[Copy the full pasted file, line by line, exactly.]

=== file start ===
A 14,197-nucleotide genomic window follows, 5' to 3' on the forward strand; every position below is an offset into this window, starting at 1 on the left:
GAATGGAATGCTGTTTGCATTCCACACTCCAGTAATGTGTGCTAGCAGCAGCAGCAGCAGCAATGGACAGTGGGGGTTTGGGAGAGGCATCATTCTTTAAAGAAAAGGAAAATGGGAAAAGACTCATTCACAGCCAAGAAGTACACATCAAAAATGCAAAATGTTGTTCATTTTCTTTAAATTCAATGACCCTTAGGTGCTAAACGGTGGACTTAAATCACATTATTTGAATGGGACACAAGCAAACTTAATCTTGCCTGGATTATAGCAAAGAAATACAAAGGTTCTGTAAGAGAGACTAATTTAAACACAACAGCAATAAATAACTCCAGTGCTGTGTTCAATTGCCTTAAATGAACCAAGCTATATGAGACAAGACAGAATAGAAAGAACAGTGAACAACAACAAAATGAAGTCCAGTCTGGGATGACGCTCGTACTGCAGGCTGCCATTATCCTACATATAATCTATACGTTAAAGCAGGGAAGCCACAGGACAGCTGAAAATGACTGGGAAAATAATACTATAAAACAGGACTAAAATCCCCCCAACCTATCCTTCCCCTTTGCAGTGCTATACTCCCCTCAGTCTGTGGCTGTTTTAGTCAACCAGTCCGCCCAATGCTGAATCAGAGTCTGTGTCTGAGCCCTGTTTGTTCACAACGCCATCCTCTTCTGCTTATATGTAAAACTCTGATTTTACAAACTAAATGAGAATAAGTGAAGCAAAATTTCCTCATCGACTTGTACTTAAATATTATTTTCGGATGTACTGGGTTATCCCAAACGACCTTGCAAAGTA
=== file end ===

A 14,197-nucleotide genomic window follows, 5' to 3' on the forward strand; every position below is an offset into this window, starting at 1 on the left:
GAATGGAATGCTGTTTGCATTCCACACTCCAGTAATGTGTGCTAGCAGCAGCAGCAGCAGCAATGGACAGTGGGGGTTTGGGAGAGGCATCATTCTTTAAAGAAAAGGAAAATGGGAAAAGACTCATTCACAGCCAAGAAGTACACATCAAAAATGCAAAATGTTGTTCATTTTCTTTAAATTCAATGACCCTTAGGTGCTAAACGGTGGACTTAAATCACATTATTTGAATGGGACACAAGCAAACTTAATCTTGCCTGGATTATAGCAAAGAAATACAAAGGTTCTGTAAGAGAGACTAATTTAAACACAACAGCAATAAATAACTCCAGTGCTGTGTTCAATTGCCTTAAATGAACCAAGCTATATGAGACAAGACAGAATAGAAAGAACAGTGAACAACAACAAAATGAAGTCCAGTCTGGGATGACGCTCGTACTGCAGGCTGCCATTATCCTACATATAATCTATACGTTAAAGCAGGGAAGCCACAGGACAGCTGAAAATGACTGGGAAAATAATACTATAAAACAGGACTAAAATCCCCCCAACCTATCCTTCCCCTTTGCAGTGCTATACTCCCCTCAGTCTGTGGCTGTTTTAGTCAACCAGTCCGCCCAATGCTGAATCAGAGTCTGTGTCTGAGCCCTGTTTGTTCACAACGCCATCCTCTTCTGCTTATATGTAAAACTCTGATTTTACAAACTAAATGAGAATAAGTGAAGCAAAATTTCCTCATCGACTTGTACTTAAATATTATTTTCGGATGTACTGGGTTATCCCAAACGACCTTGCAAAGTA